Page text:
11. Suzie, your post was incredibly compassionate and informative. I think in our lives, we all know someone who identifies as LGBT and we must understand we are not the judge and jury of their choices. My neighbor is transitioning from male to female and she is still the same person with the same soul. Thank you for posting this!

      • We met “her” 4 years ago. Andy made homemade beer and always invited my husband over to try it. When my hubby found out the Andy was now Andi, he didn’t bat an eye (big for him since he was known to be a bit of a homophobe). A great “education” to show that despite outward appearance, she is still the same Andi that makes beer!

  12. Very nice article and helpful to those who haven’t had direct contact with someone who is transgender. As far as age goes, as a psychotherapist, there was a 7 year old little girl know knew she was a boy inside and with her parent, we worked carefully on how she could finally disclose her true feelings. She would say things like “I say I’m a girl but I’m really a boy.” This had been going on since she was about 4. Now that the spotlight is on the concept of transgenderism, we finally have a new law about providing restrooms for people who identify outside of their gender. Hopefully the public will begin to have a better idea of the differences in people and not shame or make them bad for being who they are. Perhaps Caitlyn’s story will promote more of this.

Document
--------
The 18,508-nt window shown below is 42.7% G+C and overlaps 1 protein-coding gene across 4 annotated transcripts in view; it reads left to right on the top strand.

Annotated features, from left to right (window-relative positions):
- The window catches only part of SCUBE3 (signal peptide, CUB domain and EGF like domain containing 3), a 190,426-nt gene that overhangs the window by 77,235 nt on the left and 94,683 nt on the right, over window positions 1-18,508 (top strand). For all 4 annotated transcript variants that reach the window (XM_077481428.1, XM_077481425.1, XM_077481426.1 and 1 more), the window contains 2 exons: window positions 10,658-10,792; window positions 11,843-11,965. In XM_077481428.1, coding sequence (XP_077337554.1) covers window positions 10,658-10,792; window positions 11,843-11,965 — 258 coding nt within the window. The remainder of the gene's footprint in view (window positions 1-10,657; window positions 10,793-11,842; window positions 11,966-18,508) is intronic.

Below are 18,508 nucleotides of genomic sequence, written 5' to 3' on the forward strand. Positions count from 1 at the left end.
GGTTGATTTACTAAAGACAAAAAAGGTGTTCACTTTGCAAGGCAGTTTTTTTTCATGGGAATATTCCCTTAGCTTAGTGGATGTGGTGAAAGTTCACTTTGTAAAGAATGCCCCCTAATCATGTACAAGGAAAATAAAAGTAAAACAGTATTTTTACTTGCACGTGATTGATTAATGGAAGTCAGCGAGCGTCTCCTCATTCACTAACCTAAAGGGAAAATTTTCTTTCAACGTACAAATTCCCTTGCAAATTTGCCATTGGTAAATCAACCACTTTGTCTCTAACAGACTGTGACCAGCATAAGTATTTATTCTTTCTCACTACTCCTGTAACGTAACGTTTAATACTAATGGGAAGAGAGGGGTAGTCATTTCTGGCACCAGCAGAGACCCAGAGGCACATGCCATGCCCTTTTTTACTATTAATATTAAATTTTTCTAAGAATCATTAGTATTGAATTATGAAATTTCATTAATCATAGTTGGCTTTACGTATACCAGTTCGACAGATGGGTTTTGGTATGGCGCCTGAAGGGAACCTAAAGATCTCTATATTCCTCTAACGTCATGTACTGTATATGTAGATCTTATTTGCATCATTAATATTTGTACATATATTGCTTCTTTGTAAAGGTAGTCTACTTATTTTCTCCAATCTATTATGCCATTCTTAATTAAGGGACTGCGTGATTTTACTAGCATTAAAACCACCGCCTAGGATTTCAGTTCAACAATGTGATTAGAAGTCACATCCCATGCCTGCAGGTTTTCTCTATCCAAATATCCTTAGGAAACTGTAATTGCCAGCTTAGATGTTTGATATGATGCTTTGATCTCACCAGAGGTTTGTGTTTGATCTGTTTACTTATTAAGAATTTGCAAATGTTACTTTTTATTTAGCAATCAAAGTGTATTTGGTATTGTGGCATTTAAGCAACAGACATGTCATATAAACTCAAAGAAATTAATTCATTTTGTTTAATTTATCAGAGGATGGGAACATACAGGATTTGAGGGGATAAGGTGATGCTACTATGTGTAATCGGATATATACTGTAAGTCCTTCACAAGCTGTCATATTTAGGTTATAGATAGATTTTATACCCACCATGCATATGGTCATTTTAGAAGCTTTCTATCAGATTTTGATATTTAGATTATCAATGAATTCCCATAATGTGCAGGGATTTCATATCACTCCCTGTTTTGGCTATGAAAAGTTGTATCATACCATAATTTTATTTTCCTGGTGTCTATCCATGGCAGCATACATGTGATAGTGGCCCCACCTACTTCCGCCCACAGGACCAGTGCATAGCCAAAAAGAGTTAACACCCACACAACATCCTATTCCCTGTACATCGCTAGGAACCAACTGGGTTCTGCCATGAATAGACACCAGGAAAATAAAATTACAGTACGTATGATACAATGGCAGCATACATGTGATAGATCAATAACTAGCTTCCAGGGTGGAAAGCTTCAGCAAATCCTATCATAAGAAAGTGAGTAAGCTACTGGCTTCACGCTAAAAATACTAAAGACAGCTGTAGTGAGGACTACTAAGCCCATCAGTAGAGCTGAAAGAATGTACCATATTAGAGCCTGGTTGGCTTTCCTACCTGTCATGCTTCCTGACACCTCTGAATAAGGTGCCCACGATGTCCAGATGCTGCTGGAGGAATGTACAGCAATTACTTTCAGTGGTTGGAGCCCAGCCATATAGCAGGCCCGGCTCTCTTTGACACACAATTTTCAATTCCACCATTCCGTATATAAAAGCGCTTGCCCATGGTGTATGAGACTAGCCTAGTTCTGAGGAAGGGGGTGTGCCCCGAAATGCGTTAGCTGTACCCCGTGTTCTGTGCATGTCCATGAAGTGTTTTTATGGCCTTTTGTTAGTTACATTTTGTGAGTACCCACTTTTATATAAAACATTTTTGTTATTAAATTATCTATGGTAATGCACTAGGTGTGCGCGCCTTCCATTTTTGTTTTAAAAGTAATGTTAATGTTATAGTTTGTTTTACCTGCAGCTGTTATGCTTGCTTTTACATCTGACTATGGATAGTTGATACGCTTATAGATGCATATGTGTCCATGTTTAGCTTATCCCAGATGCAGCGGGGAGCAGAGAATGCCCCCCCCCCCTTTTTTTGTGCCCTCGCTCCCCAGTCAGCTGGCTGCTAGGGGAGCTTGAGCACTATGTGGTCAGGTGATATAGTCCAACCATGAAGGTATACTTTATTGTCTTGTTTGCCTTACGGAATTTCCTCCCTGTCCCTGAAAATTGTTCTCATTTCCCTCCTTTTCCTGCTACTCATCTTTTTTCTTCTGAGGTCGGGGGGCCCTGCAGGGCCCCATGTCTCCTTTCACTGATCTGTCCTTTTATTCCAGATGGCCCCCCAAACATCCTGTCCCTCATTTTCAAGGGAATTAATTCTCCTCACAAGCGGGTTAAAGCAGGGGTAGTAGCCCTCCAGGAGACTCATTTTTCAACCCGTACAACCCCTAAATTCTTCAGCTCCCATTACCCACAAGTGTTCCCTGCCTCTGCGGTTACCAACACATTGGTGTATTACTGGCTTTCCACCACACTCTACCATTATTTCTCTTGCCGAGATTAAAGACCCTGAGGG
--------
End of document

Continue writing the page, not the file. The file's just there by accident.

• Thanks Lorraine – I hope so. That was one of the main issues when working with a trams student – things like bathrooms and accommodation on trips are things that Ive never had t think about, but it was indeed a huge issue for my student!

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  14. Beautiful post. The few friends I’ve known who were/are open in identifying as transgender have all had very distinct narratives, too. Most didn’t face quite the incredible battles that previous generations have done, but each in his or her own way suffered for the sake of becoming True Self. I am grateful I’ve never had to face such trialsโ€”but all the more grateful for knowing these good and wonderful people exactly as they’ve grown to be.


    • Thanks so much Kathryn – I didn’t even know anything about narratives until the last few years! I just hope that the issue of narratives is something that has been brought to light so that it can be understood better!